What Happens When We Try to Take Control?

defiance defiant parenting parenting myths parenting styles strong-willed kids warmth Dec 14, 2021
What Happens When We Try to Take Control?

Maybe you’re here asking us “What happens when we take control?”

Let’s use some analogies to illustrate:

Analogy #1

Picture a tug-o-war game. You have people on each side of the rope pulling against each other. When we reach into our kids' boundaries and we try to take control of things that should be in their control, our kids then start to feel tugging. They then want to pick up the rope and pull harder and say, “No. I’m in control.” And then you’re pulling the opposite way and say, “No, I’M in control” and this tug-o-war starts. 

Analogy #2

Now, picture yourself driving a car. And when you’re driving, somebody in the passenger seat starts grabbing the steering wheel. You would naturally freak out and you would start focusing on fighting for control over the wheel. You wouldn’t be focused on where you’re going or if there are obstacles in the way. You would start jerking and tugging hard to try to get control back. You may even tug so hard that you topple the car.

We don’t want either scenario to happen.

But we see this happen over and over again especially with strong-willed kids. They can start to tug the steering wheel to try to prove to you that they have control. They don’t pay attention to where they are headed in life or what obstacles may be coming. They’re just going to jerk that steering wheel through their actions just to say, “I’m in control of my life.” 

We want our kids to have their hands on the steering wheel of their life and for them to pay attention to where they want to go and how they want to get there and whether they’re going to be responsible about it or not. But none of that happens when we start tugging on the steering wheel.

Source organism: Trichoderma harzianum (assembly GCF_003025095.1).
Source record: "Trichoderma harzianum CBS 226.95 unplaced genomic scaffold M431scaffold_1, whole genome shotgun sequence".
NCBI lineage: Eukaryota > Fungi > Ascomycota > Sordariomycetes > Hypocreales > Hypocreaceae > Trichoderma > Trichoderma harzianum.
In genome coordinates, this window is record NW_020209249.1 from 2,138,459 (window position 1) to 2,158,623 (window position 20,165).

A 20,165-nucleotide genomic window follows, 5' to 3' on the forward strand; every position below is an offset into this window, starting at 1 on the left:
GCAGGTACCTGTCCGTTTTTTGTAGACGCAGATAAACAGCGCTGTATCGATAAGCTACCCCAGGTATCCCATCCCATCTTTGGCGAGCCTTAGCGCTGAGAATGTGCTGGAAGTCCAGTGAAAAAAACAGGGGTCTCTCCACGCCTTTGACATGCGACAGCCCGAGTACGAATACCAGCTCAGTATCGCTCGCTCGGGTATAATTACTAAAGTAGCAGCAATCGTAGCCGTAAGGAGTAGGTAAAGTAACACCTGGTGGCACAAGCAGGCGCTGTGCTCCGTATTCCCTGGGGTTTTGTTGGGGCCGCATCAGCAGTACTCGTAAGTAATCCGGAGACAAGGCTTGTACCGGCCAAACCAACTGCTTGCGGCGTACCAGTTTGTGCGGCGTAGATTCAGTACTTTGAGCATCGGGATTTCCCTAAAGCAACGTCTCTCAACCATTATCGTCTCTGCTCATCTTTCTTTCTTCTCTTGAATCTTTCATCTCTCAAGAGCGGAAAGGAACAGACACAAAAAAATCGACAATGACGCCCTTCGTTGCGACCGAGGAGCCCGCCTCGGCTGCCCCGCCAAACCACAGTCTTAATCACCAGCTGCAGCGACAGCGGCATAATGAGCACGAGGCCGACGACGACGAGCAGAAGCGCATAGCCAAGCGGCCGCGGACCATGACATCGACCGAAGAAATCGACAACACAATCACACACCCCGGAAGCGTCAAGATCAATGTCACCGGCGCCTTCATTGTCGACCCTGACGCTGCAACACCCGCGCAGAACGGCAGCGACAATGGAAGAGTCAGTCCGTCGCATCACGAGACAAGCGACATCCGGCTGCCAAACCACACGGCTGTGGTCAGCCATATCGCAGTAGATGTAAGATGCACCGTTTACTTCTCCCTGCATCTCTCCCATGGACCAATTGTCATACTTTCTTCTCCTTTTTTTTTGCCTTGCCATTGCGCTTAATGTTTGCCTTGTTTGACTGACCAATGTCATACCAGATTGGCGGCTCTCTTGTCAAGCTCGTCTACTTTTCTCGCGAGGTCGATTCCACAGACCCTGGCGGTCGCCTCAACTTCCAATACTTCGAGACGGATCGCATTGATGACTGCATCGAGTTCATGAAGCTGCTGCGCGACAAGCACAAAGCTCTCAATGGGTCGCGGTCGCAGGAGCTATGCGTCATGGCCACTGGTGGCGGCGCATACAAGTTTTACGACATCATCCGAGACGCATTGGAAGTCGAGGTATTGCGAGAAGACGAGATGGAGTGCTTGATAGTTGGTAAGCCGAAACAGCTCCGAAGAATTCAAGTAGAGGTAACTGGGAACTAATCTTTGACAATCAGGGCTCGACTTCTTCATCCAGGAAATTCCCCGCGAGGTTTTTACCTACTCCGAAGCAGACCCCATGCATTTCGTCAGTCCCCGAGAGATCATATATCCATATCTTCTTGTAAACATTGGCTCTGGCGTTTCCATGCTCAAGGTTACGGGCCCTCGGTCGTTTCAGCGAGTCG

With this, we’ll say something that we constantly teach in our coaching and our free parenting classes: Get your hands off the steering wheel.

The other thing that happens that is proven by research is that when we are trying to exert control and tell our kids what to do, they actually ignore us and want to do the opposite. The message that we want to come across falls on deaf ears. 

I used to feel uncomfortable about letting go and letting my kids have more control over their choices. It felt counterintuitive for me and I would always debate with myself over things like:

“Am I giving too much control?” 

“Is this something age-appropriate for them to have control over?”

But now that I’ve seen why it is important and how it benefits my kids through the years, I won’t ever go back.

This is something that a lot of parents struggle with. So we have to do our best job as parents to reason and think through it and maybe even talk to someone about it.

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